Then it's time to have a quick team sync to make sure all team members are aligned, and there are no questions or concerns about project owners, workflows, or deadlines.

Phase 4: Client Kick-Off

The client kick-off meeting is where you will introduce your internal team to your client's team. The kick-off meeting is usually brief and involves the following core elements.

Introductions

It's best practice and just plain old-fashioned good manners to make a round of introductions so all stakeholders understand the others' roles. If you have a remote working team, mentioning time zones is an excellent detail, impacting communication and feedback time.

Set cadence and communication

A kick-off call should detail how often the team will meet and how frequently they will communicate via other channels.

Next steps

End the kick-off call with a summary of the immediate actions each team member must complete. Ensure there are clear owners for each task. Also, don't forget to schedule the next meeting while you can coordinate everyone's calendars in real-time.

Phase 5: Welcome Packet

The last phase is also an optional step, and it's deployment largely depends on your service offerings, but offering a welcome packet is a nice bonus. Doing so shows your client that you're an organized, engaged partner. It also gives something for your client to chew on as you work towards completing the first project milestone. But what does a welcome packet consist of?

Helpful resources

Depending on your line of work, you can give clients educational resources they may find helpful. As a courtesy, it's also pleasant to provide a list of your team members' contact information and the best ways to reach them, so your client has this info in one convenient place.

Client homework

Sometimes, to kick off a project, you need direct client input that wasn't given on the client intake form. In this case, you need to assign your client their, "homework." Be sure to communicate deadline boundaries. Warn them that project delays might occur if they do not complete their portion on time.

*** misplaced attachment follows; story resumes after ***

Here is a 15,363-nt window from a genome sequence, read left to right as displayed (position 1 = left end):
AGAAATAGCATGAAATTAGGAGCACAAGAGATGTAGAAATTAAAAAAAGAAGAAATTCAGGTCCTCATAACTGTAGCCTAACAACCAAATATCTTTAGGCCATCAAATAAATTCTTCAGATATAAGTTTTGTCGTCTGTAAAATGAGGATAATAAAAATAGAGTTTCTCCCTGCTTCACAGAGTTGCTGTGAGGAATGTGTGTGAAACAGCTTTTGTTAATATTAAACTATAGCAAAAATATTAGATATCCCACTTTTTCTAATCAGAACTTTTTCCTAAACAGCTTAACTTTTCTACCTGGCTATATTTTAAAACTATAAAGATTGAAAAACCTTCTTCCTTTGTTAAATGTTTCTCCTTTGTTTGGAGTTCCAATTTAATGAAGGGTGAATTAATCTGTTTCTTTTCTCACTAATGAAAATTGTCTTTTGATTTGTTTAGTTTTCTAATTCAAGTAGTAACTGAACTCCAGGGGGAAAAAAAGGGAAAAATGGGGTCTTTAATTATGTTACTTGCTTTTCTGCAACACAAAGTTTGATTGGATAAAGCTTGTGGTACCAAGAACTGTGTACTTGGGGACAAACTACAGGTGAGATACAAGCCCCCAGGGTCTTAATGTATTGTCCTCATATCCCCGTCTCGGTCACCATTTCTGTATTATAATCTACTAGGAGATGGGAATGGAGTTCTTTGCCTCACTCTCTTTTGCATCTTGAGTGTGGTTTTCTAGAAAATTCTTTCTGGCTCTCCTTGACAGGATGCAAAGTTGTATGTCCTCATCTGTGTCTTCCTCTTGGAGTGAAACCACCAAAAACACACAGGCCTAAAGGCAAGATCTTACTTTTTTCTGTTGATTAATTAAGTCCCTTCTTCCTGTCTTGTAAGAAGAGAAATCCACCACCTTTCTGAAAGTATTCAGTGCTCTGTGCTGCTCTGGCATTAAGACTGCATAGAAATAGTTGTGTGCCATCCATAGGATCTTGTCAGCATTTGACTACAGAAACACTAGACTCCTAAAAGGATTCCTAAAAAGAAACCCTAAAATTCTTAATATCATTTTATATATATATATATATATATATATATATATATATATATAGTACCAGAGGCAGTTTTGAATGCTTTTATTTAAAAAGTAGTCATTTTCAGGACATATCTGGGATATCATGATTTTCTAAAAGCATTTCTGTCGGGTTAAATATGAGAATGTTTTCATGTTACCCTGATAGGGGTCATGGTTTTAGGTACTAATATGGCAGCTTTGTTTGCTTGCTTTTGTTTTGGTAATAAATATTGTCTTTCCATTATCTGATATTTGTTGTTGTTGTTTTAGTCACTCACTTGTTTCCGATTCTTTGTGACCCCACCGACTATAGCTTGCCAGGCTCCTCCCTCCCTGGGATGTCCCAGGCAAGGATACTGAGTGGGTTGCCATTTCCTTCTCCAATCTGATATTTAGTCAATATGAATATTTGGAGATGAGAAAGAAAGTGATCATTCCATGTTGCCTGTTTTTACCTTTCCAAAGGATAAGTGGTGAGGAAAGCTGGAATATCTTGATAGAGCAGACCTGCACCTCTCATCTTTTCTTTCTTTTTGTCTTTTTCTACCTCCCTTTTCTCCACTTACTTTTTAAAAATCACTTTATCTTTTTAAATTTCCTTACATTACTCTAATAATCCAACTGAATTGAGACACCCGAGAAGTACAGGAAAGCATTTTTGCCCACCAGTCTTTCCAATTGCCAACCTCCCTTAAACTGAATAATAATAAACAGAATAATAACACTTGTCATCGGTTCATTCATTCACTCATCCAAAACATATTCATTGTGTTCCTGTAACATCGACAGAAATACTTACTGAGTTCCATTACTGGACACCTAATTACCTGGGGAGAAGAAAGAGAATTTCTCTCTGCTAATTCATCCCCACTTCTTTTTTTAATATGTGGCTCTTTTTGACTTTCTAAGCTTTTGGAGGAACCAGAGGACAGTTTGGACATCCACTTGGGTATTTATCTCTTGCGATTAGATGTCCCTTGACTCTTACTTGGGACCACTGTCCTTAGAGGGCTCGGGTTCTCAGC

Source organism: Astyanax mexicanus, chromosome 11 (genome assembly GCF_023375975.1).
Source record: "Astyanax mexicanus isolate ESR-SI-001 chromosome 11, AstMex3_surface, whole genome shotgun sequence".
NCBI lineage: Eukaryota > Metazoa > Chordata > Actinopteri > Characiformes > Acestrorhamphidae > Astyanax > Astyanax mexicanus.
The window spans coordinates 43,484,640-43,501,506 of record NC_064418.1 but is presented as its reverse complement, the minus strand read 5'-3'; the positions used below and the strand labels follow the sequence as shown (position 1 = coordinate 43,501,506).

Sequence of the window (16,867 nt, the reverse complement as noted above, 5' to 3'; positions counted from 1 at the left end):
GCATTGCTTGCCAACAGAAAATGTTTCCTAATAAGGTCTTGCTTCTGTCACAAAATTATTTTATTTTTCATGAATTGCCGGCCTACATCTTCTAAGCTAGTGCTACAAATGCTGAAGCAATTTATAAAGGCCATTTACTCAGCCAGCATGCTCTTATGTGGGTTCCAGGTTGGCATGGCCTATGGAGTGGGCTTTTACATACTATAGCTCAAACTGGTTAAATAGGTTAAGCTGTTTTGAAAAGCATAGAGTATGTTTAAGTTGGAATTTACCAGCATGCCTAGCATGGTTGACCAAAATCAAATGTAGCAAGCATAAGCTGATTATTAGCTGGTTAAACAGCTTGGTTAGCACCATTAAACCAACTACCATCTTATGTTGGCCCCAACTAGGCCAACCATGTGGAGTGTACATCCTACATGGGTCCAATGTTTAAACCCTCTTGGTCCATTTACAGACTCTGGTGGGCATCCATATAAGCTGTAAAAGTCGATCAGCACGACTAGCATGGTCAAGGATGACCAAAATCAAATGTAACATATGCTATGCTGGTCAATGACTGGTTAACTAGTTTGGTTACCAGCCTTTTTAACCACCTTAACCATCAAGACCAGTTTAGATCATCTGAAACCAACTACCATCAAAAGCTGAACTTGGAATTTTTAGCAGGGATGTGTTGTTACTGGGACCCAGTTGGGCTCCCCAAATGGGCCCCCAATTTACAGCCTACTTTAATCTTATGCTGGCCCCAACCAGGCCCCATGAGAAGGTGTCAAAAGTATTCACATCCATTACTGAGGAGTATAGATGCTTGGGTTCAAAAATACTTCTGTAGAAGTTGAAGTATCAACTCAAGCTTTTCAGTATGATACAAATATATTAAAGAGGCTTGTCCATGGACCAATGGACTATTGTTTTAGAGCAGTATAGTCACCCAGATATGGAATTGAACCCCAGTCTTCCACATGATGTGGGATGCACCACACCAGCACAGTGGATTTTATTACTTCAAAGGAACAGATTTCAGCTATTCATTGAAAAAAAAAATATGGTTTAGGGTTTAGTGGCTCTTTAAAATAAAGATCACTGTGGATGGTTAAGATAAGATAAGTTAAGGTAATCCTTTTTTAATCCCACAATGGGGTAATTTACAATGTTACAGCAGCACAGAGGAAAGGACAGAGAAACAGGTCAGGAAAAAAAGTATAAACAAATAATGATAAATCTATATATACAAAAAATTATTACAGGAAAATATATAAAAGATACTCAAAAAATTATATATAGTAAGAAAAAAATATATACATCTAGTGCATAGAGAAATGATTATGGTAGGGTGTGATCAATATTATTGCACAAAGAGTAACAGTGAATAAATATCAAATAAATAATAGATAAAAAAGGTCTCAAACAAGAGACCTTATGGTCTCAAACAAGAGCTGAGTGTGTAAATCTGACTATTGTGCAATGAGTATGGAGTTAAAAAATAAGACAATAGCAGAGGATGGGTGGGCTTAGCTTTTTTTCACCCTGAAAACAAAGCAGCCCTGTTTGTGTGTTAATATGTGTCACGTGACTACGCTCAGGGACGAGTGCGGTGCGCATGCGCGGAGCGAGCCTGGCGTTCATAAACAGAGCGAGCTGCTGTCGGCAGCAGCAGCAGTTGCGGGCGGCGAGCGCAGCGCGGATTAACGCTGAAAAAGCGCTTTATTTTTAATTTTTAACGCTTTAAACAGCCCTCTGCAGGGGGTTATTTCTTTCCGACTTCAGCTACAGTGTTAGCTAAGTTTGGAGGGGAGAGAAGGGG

Personalization is key

Whenever possible, take the extra time to personalize each welcome packet to the client's specific project and interests. A little personalization goes a long way.

Phase 6: Check-Up

The last onboarding phase occurs after the work has been in progress for a substantial time, but it's necessary to close the loop on the client communication cycle.

Check client happiness

Checking in with your client to gauge their satisfaction is integral to the health of the relationship, especially if you are not meeting on a regular cadence. Hence, you address problems as they arise before they explode in your face.

Address client blockers

You will also need to offer gentle reminders when clients have not returned their portion of the work or feedback.

Solicit feedback

And last but certainly not least, think of each client interaction as a chance to learn and improve. By collecting client feedback, you can continuously improve and innovate on both your work quality and processes.

Clients will notice your willingness to listen, and your company will gain a solid reputation for caring and listening to clients.

Simplify Your Client Data Intake

Portal is an all-in-one commerce platform that makes creating custom-branded client intake forms accessible. Portal's CRM understructure means data collection is organized and tied to a specific contact for easy access and retrieval. Portal also combines billing, eSignature collection, and knowledge base creation, so all your client information is in a single location.

Conclusion

These onboarding guidelines are not meant to be followed word-for-word. They're merely suggestions from which you are meant to take inspiration to create a well-crafted, thoughtful client onboarding experience that works for your business. With just a little planning effort, you can produce an onboarding process that delights your clients, sets your projects up for success, and improves client retention.